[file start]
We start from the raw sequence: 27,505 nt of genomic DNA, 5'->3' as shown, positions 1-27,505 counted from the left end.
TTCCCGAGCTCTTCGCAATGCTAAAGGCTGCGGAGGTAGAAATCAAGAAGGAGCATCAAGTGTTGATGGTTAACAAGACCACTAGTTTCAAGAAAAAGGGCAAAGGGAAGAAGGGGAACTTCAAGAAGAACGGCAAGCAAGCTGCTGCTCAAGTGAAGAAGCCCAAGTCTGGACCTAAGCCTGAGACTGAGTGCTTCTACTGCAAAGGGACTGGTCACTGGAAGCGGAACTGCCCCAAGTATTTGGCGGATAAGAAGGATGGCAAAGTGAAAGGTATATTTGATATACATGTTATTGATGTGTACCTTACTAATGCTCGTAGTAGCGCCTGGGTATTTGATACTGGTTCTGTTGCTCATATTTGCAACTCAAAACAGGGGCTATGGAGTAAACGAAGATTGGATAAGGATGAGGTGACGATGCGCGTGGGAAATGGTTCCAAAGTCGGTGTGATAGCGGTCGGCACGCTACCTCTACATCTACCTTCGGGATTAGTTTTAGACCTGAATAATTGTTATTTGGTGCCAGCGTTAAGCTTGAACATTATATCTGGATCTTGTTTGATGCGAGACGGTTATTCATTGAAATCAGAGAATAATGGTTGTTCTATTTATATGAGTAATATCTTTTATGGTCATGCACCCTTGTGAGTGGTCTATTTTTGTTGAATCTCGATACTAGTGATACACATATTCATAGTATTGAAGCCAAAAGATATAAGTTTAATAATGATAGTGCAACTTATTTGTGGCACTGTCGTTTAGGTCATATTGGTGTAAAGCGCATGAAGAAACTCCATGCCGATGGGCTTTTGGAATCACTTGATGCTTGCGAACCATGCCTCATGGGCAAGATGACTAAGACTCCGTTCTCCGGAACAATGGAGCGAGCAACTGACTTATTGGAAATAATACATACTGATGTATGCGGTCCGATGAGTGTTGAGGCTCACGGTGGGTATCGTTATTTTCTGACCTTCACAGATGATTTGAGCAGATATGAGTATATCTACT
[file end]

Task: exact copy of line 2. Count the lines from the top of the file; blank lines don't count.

TTCCCGAGCTCTTCGCAATGCTAAAGGCTGCGGAGGTAGAAATCAAGAAGGAGCATCAAGTGTTGATGGTTAACAAGACCACTAGTTTCAAGAAAAAGGGCAAAGGGAAGAAGGGGAACTTCAAGAAGAACGGCAAGCAAGCTGCTGCTCAAGTGAAGAAGCCCAAGTCTGGACCTAAGCCTGAGACTGAGTGCTTCTACTGCAAAGGGACTGGTCACTGGAAGCGGAACTGCCCCAAGTATTTGGCGGATAAGAAGGATGGCAAAGTGAAAGGTATATTTGATATACATGTTATTGATGTGTACCTTACTAATGCTCGTAGTAGCGCCTGGGTATTTGATACTGGTTCTGTTGCTCATATTTGCAACTCAAAACAGGGGCTATGGAGTAAACGAAGATTGGATAAGGATGAGGTGACGATGCGCGTGGGAAATGGTTCCAAAGTCGGTGTGATAGCGGTCGGCACGCTACCTCTACATCTACCTTCGGGATTAGTTTTAGACCTGAATAATTGTTATTTGGTGCCAGCGTTAAGCTTGAACATTATATCTGGATCTTGTTTGATGCGAGACGGTTATTCATTGAAATCAGAGAATAATGGTTGTTCTATTTATATGAGTAATATCTTTTATGGTCATGCACCCTTGTGAGTGGTCTATTTTTGTTGAATCTCGATACTAGTGATACACATATTCATAGTATTGAAGCCAAAAGATATAAGTTTAATAATGATAGTGCAACTTATTTGTGGCACTGTCGTTTAGGTCATATTGGTGTAAAGCGCATGAAGAAACTCCATGCCGATGGGCTTTTGGAATCACTTGATGCTTGCGAACCATGCCTCATGGGCAAGATGACTAAGACTCCGTTCTCCGGAACAATGGAGCGAGCAACTGACTTATTGGAAATAATACATACTGATGTATGCGGTCCGATGAGTGTTGAGGCTCACGGTGGGTATCGTTATTTTCTGACCTTCACAGATGATTTGAGCAGATATGAGTATATCTACT